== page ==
If you think a clean municipal audit is scarce, try to get a call answered quickly

Are we becoming a nation that celebrate losses? After each of the many Springbok losses ex Bok coach Allister Coetzee oversaw, he found “much positive to build on”. When reacting to the Auditor General’s scathing report about the financial management at local level, Zweli Mkhize, Minister of Cooperative Governance & Traditional Affairs and his deputy Andries Nel reminded me of Coetzee.

The Auditor General (AG) reported:

  • A 75% deterioration in in unauthorised expenditure to a level of R28.3 billion – a figure higher than the expected income from the increase in the VAT rate;
  • Team Failing Clean Audit Municipalities trumped team Clean Audit Municipalities by 224 – 33, a loss comparable to the All Black’s 57 – 0 trashing of the Boks, though damaging not only South Africans’ enthusiasm, but their financial well-being too;

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  • In several areas of contest (Free State, Limpopo & Northwest) the Failing Clean Audit Municipal Team achieved 100% control. Were it not for clean play by ZF Mgcawu and Midvaal, the Northern Cape and Gauteng would have joined in the success rate of 100% failure;
  • Material non-compliance with key legislation reached a cum laude record high at 86% of the municipalities;
  • Recommendations how to improve financial management were ignored;
  • Persistent calls for increased sanctions for non-compliance were also ignored with municipalities playing “follow the leader” in accordance with the example set by the national ANC caucus and Cabinet concerning president Zuma’s non-compliance with the Constitution and self-appropriation of state funds;
  • Staff of the AG office are threatened to change their findings to positive. In the Ethekwini Metro AG staff were recalled after a series of death threats.

Mkhize immediately stressed the fact that a large percentage of audits were unqualified: “this represent a solid base for national and provincial government’s support programs to improve financial management in municipalities”. Nel in an interview on RSG said tremendous progress was made from 2012 to 2016 and that should be kept in mind. The AG report reflects the situation after new councils took over in 2016.

Mkhize is correct that unqualified audits cannot be equated to corruption or fraud. However, it remains unauthorised with record levels of “material non-compliance” and no adherence to AG recommendations to improve financial management. And Nel actually acknowledged that systemically no progress was made to institutionalise good financial governance.

Picking out the positive, however, is typical Allister Coetzee.

The outcome of the AG report was no surprise. EOSA had 32 municipalities tested to assess how long it took them to answer their phones. A survey institution was contracted to call 17 municipalities in the Free State and 15 in KZN on Tuesday and Thursday mornings between 09:30 and 11:00. The time for the phone ringing was to be recorded. In the case of automated answering, the time recording commenced after executing option 1 which in most cases was the extension for the municipal manager’s or mayoral office. If there was no answer after holding for 250 seconds (4 and a half minutes), the call was ended. Each municipality was called three times and the average recorded.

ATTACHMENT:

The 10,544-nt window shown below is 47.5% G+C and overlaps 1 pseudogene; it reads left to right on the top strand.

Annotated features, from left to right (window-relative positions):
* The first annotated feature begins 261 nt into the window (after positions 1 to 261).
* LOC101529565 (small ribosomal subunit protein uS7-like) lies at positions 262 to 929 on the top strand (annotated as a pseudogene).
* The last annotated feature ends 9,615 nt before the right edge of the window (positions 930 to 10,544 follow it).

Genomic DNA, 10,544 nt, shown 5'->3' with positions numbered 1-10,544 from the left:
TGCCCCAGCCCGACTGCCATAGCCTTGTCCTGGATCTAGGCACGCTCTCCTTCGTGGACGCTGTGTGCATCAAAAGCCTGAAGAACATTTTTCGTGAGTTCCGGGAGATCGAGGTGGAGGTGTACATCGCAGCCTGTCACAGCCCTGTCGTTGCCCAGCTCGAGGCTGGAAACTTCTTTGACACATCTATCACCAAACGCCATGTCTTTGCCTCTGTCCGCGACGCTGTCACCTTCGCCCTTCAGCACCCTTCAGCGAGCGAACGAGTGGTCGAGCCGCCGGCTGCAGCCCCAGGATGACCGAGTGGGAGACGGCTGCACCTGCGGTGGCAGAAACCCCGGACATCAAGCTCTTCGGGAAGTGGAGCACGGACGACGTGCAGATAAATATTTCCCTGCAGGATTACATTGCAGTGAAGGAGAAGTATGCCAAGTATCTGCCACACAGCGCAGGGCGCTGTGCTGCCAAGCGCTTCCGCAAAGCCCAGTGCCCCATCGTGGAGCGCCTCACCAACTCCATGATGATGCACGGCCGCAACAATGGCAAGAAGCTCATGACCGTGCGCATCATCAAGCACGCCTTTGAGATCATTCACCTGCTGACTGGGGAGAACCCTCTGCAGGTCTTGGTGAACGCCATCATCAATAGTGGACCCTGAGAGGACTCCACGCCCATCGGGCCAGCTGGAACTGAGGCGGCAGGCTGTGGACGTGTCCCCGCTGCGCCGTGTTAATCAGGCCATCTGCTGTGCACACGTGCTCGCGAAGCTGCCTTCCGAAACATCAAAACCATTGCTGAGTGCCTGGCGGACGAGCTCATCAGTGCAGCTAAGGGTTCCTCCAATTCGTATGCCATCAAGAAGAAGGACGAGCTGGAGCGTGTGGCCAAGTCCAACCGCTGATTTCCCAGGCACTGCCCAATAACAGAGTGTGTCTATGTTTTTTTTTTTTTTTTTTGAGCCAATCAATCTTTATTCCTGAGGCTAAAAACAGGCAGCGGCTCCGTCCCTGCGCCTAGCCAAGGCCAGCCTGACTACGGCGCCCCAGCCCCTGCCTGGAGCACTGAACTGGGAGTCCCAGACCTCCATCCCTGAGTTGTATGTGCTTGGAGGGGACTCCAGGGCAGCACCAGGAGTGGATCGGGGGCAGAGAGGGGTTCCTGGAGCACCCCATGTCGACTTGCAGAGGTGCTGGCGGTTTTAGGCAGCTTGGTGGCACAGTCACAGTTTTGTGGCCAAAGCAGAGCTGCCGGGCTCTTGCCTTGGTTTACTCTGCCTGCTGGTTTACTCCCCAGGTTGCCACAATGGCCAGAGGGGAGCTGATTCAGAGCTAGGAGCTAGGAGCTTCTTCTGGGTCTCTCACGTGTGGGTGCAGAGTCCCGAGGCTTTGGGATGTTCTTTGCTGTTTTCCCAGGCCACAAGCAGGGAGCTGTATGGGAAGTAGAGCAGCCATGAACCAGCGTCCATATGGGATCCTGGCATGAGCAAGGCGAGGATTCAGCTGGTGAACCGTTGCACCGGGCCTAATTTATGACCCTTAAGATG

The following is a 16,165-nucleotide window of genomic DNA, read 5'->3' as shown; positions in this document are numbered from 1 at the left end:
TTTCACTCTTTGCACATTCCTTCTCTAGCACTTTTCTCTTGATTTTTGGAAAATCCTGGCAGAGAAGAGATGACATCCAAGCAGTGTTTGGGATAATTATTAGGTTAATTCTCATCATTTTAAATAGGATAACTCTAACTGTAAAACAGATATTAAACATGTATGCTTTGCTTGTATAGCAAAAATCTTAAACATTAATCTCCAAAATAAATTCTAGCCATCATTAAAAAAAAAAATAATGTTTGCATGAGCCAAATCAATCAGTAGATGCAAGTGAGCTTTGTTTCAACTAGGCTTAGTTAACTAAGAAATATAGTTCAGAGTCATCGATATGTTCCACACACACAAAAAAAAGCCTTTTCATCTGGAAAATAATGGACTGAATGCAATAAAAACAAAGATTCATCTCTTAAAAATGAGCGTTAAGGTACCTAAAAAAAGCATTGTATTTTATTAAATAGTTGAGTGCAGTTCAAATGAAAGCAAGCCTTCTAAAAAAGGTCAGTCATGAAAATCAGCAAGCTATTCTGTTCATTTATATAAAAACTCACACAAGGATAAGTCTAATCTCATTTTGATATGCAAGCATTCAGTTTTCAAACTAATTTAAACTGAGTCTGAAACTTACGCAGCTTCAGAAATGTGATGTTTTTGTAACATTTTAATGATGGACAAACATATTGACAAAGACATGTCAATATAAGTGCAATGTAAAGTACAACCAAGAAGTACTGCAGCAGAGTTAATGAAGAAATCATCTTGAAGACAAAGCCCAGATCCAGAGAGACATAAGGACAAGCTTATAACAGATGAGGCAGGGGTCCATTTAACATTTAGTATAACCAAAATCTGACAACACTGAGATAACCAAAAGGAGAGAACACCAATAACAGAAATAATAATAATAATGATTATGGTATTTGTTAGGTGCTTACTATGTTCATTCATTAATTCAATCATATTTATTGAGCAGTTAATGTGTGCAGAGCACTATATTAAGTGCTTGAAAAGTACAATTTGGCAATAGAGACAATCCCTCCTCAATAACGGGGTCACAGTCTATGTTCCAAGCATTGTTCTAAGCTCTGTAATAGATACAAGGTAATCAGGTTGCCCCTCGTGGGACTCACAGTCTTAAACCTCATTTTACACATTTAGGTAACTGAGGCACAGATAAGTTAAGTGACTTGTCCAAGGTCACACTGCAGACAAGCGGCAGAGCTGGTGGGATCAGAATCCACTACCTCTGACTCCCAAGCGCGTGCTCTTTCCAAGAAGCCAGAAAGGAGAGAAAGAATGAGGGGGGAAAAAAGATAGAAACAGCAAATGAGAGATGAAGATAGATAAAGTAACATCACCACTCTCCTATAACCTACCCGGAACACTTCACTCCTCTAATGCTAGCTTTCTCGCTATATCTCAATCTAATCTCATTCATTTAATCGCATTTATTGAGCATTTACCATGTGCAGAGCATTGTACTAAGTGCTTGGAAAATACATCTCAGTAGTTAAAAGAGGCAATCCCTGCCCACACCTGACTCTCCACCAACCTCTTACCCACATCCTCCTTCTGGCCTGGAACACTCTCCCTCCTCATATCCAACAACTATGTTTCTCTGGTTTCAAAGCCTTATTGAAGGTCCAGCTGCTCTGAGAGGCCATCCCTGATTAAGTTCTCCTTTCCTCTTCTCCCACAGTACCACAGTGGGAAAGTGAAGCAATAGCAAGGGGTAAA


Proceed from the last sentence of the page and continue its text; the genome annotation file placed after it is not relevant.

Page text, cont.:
Time to answer the phone

The outcome:

  • Some didn’t answer;
  • In one case the lines were suspended since Telkom hadn’t been paid (Mafube municipality in the northern Free State);
  • Only three municipalities (all in KZN) managed to answer the phone on average within 10 seconds: Dannhauser, Umhlathuze & Abaqalusi.
  • The larger municipalities were the most inaccessible: the metros of Ethekwini (Durban) and Mangaung (Bloemfontein) as well as Msunduzi (Pietermaritzburg) failed to answer calls within the 250 seconds allowed for answering.

It is clearly better to call a municipality like Mafube where the Telkom service was suspended, than phoning a metro. In the case of Mafube one doesn’t waste time or hope: there was immediately a robot voice informing one that the service was suspended, but in the case of the metro’s callers hang in in vain, hoping that there will be some intelligent response that will end that ringing…

As John Cleese said (in his award-winning performance as Brian Stimpson in Clockwise): “It’s not the despair, Laura. I can take the despair. It’s the hope I can’t stand.

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Answering the phone appears to be an extremely problematic and challenging task at local municipal level. One can therefore imagine how life-threatening compliance with financial laws and regulations could be.

Maybe the death threats to AG personnel in Ethekwini could in this context be construed as a mere case of self-defence?

PS 1:  Municipalities are (also) tasked with local economic development (LED). One of the key strategies (according to the National Framework for LED) is “improving good governance, service delivery and public and private market confidence in municipalities.” The AG’s report torpedoes any pretence of progress or achievement.  The slow or non-answering of phones prove the municipalities are not accessible.

PS 2:  Allister Coetzee has all the soundbites to become the next Minister of CoGTA. He had perfected the approach to find victories in the greatest defeats.  He would surely find hope in the three municipalities that answered in less than 10 seconds.

PS 3: The sad thing about a clean audit, is that it only tells one that the money was spent in accordance with regulations, it is no indication whether the money has been spent wisely or on irrelevant side shows.

 

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